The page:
A group of experts from the Boston University Global Development Policy Center, Heinrich-Böll-Stiftung, and the Centre for Sustainable Finance, School of Oriental and African Studies (SOAS) University of London, published a report outlining concrete proposals on how to “restore debt sustainability and mobilize resources to achieve shared development and climate change goals.”

The report titled, ‘Debt Relief for a Green and Inclusive Recovery: Guaranteeing Sustainable Development,’ comes amid a debt crisis engulfing countries in the Global South, recent calls for the international community to help developing countries achieve debt sustainability, and proposals for reform of the global financial architecture.

Analyzing “new data on the level and composition of public and private external sovereign debt” for emerging market and developing economies (EMDEs), the study estimates the extent of debt restructuring and suspension needed “for the 61 EMDEs in or at high risk of debt distress to achieve debt sustainability and put them on a path towards meeting their development goals and climate commitments.”

The report finds that while EMDEs’ sovereign debt is increasing overall, climate vulnerable countries are experiencing some of the worst debt distress. It further finds that for the 61 EMDEs included in the analysis, more than USD 812 billion worth of debt needs restructuring across all creditor classes.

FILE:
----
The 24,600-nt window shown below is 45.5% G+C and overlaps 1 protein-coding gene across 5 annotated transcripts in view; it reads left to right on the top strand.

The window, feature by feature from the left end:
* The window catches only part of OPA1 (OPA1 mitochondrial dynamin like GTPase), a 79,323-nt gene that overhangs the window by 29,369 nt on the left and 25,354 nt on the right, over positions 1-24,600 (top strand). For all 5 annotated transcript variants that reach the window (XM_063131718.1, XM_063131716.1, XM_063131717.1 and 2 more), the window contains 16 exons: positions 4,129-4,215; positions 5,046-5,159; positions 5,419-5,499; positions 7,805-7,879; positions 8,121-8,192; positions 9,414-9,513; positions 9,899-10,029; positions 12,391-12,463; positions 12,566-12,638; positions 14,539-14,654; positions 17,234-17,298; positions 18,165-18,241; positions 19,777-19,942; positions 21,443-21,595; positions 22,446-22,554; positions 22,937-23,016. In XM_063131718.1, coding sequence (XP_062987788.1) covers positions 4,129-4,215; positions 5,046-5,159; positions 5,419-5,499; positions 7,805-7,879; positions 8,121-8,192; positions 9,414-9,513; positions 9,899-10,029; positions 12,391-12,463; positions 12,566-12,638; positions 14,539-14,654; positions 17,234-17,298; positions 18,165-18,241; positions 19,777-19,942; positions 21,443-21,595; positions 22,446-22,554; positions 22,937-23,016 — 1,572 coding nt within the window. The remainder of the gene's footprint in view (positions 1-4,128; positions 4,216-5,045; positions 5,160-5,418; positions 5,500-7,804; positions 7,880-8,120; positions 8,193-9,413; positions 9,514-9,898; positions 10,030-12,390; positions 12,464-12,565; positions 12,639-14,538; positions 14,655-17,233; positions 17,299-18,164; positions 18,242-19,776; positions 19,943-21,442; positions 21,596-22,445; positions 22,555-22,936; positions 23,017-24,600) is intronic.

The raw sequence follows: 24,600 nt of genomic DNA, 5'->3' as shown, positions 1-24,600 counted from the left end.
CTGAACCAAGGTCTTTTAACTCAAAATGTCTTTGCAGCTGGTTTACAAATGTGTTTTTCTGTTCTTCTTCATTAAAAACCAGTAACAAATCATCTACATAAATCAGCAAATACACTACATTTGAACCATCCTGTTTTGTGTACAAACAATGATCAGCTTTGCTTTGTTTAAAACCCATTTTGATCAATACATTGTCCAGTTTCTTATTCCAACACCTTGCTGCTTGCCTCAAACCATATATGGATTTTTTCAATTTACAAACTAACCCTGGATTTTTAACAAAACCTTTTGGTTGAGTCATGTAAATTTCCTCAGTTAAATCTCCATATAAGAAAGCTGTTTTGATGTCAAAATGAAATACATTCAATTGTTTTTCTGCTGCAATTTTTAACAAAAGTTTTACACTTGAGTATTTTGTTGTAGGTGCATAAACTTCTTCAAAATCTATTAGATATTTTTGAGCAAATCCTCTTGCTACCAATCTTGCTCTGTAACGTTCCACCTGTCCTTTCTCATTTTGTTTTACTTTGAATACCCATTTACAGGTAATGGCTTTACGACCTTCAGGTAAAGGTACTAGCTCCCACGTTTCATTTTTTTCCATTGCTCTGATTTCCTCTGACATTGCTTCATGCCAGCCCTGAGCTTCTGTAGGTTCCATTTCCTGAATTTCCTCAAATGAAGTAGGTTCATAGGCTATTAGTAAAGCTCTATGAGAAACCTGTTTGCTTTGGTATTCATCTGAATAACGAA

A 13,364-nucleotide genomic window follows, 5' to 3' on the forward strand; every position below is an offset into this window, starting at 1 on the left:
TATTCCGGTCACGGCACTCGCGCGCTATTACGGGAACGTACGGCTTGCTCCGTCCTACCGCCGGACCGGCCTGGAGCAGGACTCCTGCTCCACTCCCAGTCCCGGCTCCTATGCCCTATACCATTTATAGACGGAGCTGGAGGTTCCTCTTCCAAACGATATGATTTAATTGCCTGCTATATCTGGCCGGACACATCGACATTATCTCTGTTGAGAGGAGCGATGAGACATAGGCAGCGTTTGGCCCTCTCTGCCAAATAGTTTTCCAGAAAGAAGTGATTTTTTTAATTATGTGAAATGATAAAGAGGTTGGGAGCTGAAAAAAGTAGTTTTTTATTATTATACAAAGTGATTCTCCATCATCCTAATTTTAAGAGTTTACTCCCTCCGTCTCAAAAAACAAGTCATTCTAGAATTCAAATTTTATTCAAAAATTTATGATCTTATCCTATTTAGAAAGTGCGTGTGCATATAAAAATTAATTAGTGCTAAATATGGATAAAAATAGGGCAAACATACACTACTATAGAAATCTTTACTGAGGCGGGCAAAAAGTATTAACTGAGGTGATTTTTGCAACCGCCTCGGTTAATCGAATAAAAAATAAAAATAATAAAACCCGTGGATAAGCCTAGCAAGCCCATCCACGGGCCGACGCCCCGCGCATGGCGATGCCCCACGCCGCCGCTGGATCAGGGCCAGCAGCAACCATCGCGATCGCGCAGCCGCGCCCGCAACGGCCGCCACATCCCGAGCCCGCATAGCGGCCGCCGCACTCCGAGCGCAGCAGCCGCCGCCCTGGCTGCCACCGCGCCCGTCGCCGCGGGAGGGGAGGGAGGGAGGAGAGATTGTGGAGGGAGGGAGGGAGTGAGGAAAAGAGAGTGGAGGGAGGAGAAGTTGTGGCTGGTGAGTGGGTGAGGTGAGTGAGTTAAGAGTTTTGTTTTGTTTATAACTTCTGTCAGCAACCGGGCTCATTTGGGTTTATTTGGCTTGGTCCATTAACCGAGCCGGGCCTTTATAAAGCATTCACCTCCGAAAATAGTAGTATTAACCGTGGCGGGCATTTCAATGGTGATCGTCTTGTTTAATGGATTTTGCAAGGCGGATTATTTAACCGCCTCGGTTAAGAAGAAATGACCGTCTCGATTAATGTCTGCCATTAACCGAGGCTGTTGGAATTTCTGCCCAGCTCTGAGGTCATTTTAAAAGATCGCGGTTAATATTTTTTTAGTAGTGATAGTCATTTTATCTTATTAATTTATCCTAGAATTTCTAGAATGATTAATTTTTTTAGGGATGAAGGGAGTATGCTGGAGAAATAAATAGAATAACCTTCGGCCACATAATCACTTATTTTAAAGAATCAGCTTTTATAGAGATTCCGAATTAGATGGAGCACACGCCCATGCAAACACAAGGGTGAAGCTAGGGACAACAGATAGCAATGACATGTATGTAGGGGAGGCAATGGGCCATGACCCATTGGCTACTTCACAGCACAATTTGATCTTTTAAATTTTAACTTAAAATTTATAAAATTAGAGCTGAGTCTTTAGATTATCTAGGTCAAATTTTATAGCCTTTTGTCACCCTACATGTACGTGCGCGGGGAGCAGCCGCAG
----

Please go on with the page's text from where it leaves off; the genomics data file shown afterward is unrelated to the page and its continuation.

The study proposes a guarantee facility “to provide enhancements for newly issued ‘green and inclusive recovery’ Brady bonds that private and commercial creditors can swap with a significant haircut against old debt.” It estimates that between USD 37.1 billion and 61.9 billion is needed to fund such a facility. The report also recommends that for the most debt distressed countries, at least USD 30 billion in debt be suspended over the next five years.

The report finds the Group of 20 (G20) Common Framework needs “immediate reform to provide debt relief for a green and inclusive recovery.” It recommends that:

  • Public creditors grant significant debt reductions to bring distressed countries back to debt sustainability and put them on a path to achieving development and climate goals;
  • Private bondholders and commercial creditors grant debt reductions commensurate with public creditors; and
  • International financial institutions (IFIs) provide credit enhancement to lower the cost of capital for a green and inclusive recovery in countries that are not in debt distress but that lack fiscal space.

Issued in April 2023, the report is an output of the Debt Relief for a Green and Inclusive Recovery (DRGR) Project, which is working in partnership with policymakers, thought leaders, and civil society to formulate “systemic approaches to resolve the debt crisis and advance a just transition to a sustainable, low-carbon economy.” [Publication: Debt Relief for a Green and Inclusive Recovery: Guaranteeing Sustainable Development] [Policy Brief] [Press Release]